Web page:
Genealogical Society of Victoria Online Bookshop - Family Histories and Biographies

Gould History and Genealogy - Australian Biographical and Genealogical Records from 1788 to 1899

It is useful to investigate the possibility that someone may already have written a biography about one or more of your ancestors.  It can mean that you do not have to do so much research yourself.

Sometimes, a biography of someone else may mention one of your ancestors or another relative, or provide a description of the environment in which they lived.  I have recently sent my mother a biography about someone who probably knew her Uncle Bertie quite well, Company Sergeant Major Stanley Hollis, VC. I found the book on the Amazon UK site, meaning that I did not need to post a copy from Australia.

Here are some links mentioning Stanley Hollis:

Wikipedia - Stanley Hollis

History Learning Site UK - Stanley Hollis

D-Day to Victory - Stanley Hollis

Flames of War - CSM Stan Hollis, VC 

About the book:

D-Day Hero: CSM Stanley Hollis VC - By Mike Morgan

Amazon -  Reader reviews of the book

I have read a few of the sample pages of the book, available on Amazon, and it appears to be written in a warm and human way, attempting to capture the family life, background, personality and character of Stanley Hollis.  I am not sure how my mother will respond to it, though, as it is probably not at all like the books she usually reads.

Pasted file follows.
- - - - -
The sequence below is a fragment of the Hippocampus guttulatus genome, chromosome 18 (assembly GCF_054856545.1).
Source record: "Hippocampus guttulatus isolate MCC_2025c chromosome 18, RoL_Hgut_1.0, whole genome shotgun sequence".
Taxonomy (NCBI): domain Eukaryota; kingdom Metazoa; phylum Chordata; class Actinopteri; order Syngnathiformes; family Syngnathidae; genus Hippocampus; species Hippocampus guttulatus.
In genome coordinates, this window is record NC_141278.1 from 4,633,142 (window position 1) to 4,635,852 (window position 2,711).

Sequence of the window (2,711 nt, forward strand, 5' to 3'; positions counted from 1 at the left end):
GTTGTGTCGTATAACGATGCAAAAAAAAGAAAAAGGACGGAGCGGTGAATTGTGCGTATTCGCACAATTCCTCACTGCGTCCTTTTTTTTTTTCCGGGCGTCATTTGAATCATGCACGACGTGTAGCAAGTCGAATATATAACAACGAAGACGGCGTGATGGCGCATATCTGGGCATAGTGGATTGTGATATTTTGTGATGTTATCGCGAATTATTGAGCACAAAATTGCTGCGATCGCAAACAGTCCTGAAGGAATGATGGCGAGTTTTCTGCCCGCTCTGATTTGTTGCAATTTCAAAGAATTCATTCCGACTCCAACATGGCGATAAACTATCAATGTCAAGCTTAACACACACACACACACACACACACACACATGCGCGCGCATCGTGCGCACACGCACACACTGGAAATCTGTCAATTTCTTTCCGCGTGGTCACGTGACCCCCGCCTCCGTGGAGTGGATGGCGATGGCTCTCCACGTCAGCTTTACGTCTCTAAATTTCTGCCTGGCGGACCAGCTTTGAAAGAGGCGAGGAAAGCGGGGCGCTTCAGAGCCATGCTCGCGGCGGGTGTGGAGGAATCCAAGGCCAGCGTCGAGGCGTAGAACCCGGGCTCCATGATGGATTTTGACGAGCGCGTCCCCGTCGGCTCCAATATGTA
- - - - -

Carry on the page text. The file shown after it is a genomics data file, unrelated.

My mother, as I have discovered, not only has a possible connection with Normandy on her father's side.  She also has a family connection with the Liberation of France, through the Battle of Normandy and her maternal Uncle Bertie's role in it.  Bertie Harris was two years older than Stanley Hollis.

More about D-Day and the Battle of Normandy: 

The Telegraph - The D-Day Hut - article one

The Telegraph - The D-Day Hut - article two

This blog - About Bertie - article one

This blog - About Bertie - article two

Wikipedia - Normandy

D-Day Overlord - Normandy 1944

Wikipedia - Battle of Normandy

Kids Net - Battle of Normandy

I will not be writing a biography about Bertie Harris, or Stanley Hollis.  Nor will I be writing a biography about Louis XIV or William the Conqueror.  My biographies will be about my grandparents, and my husband's grandparents.

However, I still find it interesting to read genealogical biographies about other people, rather than go to the trouble of writing them.

Here are a few more links you may find interesting: